Angus — The Business Breed

Sign up!

Quick links:

Share the EXTRA

Connect with
our community:

Follow us on twitterJoin us on Twitter

Bookmark and Share

Faith After Fire

A trip to southwest Kansas shows how devastation brings communities closer.

Entering Clark County, Kan., you’re greeted by a sign reading, “Fire damage ahead. Use caution.” It doesn’t completely prepare you for the charred, twisted fences and scorched earth that follow. Nearly a month after the devastating March 6 wildfires that swept through counties in Texas, Oklahoma, Colorado and Kansas, shoots of green grass are beginning to appear from the dust and the ash.

In Clark and Comanche counties alone, the area hardest hit, fires burned an estimated 484,000 acres, 461,000 of those in Clark County. Hundreds of miles of fence were destroyed, thousands of cattle perished and more than 100 structures, including homes, bridges and outbuildings, were lost. A truck driver died in Kansas, and as many as six more lives were lost in Texas and Oklahoma. Read more.

Kurt Kangas

Kurt Kangas

Association Perspective

Create a vegetation management plan to increase your bottom line.

Spring is finally starting in the Northwest. Calving season is winding down, and cows and bulls are looking forward to spending quality time together on greener pastures. Without a doubt, springtime on a ranch is an extremely busy time of year. Calving, branding, breeding, fencing, seeding … the list goes on and on. It’s also an important time to review or create a vegetation management plan for the ranch.

Doing an initial inventory is best done in the summer months when vegetation is at its peak production. However, taking inventory of noxious weeds can begin in early spring. On rangeland in the West, the spread of noxious weeds has been ongoing for decades. Read more.

Farm Bankruptcies Could Rise

Declining farm income and farmland values may cause issues.

Declining farm income and farmland values likely will lead to an increase in the number of farmers who are delinquent on their loans and eventually a rise in farm bankruptcies, predicted a pair of Ohio State University agricultural economists.

While the current farm bankruptcy rate is low, at two per 10,000 farms nationally, that rate has gone up slightly in recent years and likely will continue to do so, said Ani Katchova and Robert Dinterman, both from the College of Food, Agricultural and Environmental Sciences.

Bankruptcy rates seem to be a lagging indicator of financial stress after debt levels rise and delinquencies on agricultural loans increase, Katchova, Ohio State’s farm income enhancement chair, pointed out. Read more.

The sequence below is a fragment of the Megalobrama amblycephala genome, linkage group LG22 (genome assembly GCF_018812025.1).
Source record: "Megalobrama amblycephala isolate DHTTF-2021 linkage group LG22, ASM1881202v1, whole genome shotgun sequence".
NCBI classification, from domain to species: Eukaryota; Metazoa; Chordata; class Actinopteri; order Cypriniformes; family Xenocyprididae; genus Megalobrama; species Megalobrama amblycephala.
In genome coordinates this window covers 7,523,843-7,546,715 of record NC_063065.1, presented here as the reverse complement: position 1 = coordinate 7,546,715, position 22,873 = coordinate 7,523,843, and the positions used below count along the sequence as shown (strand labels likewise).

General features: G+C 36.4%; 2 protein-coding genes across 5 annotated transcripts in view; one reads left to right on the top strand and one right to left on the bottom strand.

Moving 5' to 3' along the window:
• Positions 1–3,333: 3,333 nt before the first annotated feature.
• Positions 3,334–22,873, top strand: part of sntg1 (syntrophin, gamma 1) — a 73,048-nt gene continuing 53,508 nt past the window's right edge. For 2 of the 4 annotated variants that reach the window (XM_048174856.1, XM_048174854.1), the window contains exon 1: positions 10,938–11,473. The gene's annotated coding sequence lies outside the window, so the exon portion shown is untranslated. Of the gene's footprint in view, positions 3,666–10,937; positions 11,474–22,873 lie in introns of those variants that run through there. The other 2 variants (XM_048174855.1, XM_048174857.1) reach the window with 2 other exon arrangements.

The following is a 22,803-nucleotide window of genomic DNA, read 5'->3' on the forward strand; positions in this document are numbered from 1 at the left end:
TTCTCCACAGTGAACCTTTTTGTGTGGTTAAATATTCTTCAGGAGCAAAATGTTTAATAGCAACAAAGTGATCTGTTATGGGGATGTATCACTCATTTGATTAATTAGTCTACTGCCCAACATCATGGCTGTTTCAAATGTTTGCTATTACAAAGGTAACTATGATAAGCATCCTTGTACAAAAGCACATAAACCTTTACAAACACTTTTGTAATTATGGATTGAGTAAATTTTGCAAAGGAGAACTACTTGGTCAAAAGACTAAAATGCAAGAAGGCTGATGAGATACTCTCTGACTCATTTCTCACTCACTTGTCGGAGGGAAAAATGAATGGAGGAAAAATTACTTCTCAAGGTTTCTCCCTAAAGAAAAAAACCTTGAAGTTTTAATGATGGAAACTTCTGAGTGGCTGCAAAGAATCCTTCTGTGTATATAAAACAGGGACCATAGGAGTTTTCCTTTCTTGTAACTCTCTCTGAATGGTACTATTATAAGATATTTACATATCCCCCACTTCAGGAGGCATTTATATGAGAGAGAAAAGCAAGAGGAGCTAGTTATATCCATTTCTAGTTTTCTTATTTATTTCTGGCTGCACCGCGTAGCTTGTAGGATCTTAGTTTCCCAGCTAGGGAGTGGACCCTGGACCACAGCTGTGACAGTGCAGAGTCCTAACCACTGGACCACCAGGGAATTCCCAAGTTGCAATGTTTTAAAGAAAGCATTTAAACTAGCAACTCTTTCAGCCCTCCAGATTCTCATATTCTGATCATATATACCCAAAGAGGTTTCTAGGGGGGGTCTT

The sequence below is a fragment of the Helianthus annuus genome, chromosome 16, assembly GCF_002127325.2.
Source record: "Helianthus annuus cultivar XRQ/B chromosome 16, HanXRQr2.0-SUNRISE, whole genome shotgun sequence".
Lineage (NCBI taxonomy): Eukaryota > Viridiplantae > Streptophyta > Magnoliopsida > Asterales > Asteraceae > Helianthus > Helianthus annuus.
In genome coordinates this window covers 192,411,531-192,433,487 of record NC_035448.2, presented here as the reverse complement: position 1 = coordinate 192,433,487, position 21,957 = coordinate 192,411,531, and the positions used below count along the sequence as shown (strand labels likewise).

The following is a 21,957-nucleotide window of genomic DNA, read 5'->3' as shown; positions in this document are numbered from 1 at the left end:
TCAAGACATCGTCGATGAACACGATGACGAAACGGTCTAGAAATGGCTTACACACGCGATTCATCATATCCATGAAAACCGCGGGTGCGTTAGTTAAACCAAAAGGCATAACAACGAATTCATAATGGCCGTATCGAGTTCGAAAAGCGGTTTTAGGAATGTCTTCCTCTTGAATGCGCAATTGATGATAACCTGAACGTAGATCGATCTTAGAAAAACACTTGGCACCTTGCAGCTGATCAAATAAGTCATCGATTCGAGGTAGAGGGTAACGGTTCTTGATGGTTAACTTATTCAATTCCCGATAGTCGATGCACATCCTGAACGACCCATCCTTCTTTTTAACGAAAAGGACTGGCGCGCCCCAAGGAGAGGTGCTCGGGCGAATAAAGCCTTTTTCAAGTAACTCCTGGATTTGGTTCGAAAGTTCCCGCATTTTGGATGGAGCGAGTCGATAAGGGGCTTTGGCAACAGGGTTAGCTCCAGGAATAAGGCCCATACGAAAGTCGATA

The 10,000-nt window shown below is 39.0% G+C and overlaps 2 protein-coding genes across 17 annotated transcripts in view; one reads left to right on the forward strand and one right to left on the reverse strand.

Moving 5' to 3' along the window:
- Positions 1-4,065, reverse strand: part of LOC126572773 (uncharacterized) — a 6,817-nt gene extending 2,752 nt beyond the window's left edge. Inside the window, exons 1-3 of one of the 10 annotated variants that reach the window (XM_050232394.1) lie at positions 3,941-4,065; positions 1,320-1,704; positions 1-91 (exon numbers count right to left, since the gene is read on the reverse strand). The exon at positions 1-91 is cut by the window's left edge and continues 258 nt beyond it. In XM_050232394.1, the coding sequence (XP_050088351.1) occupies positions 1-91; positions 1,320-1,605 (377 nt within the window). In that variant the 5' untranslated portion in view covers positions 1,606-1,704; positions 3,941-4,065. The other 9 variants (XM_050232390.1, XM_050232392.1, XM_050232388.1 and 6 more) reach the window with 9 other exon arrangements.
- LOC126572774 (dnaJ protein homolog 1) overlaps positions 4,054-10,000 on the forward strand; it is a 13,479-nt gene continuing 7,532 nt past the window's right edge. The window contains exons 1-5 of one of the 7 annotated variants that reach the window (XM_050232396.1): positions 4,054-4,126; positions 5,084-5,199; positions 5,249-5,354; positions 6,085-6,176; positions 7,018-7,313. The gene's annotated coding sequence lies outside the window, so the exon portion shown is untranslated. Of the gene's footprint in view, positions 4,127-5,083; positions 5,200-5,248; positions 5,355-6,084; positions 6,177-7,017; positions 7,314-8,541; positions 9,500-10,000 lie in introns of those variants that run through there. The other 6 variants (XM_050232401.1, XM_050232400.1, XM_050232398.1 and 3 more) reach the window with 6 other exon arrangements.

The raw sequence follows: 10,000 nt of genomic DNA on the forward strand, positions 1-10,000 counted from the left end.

Beef Sustainability Metrics Taking Shape

Six high-priority indicators to measure sustainability by sector have been identified by the multi-stakeholder members of USRSB.

As the topic of sustainability continues to be discussed within the agricultural industry, the U.S. Roundtable for Sustainable Beef (USRSB) is moving forward with developing metrics to assess sustainable practices within each sector of the beef value chain.

Ben Weinheimer, vice president of the Texas Cattle Feeders Association and co-chair of the Sustainability Indicators Working Group within the USRSB, provided an update to cattle industry representatives attending the February 2017 Cattle Industry Convention in Nashville, Tenn. Read more.

What’s Inside …

In this April edition of the Angus Beef Bulletin EXTRA, you'll find valuable articles devoted to the management, marketing, and health and nutrition of your beef enterprise. Select from the tabs at the top of the page to access this month’s entire offering by category. A few select features include:

News Briefs …

The American Angus Association and its subsidiaries generate a wealth of information to keep members and affiliates informed of what's happening within the industry, as well as with the programs and services they offer. Click here for easy access to the newsrooms of the American Angus Association and Certified Angus Beef LLC and the Angus Journal Daily archive available in the API Virtual Library.

Business Succession Planning Tools

Create a plan and keep that plan up to date.

Business planning succession is often avoided due to fear, noted Michael McCormack as he addressed cattle producers attending a Learning Lounge session offered Feb. 2 at the 2017 Cattle Industry Convention & NCBA Trade Show in Nashville, Tenn.

McCormack, a financial advisor with Lincoln Financial Agribusiness, explained that the most common “fear” scenario he sees among family businesses — such as farms and ranches — is that the owners do not teach the next generation how to run the company because they do not want to lose control. Read more.


Your Health

Special section on survival finds significant improvement for all but two cancer sites.

Overall cancer death rates continue to decrease in men, women and children for all major racial and ethnic groups, according to the latest Annual Report to the Nation on the Status of Cancer, 1975-2014. The report finds that death rates during the period 2010-2014 decreased for 11 of the 16 most common types of cancer in men and for 13 of the 18 most common types of cancer in women, including lung, colorectal, female breast and prostate cancers.

Meanwhile, death rates increased for cancers of the liver, pancreas and brain in men and for liver and uterine cancer in women. The report finds overall cancer incidence rates, or rates of new cancers, decreased in men but stabilized in women during the period 1999-2013. Read more.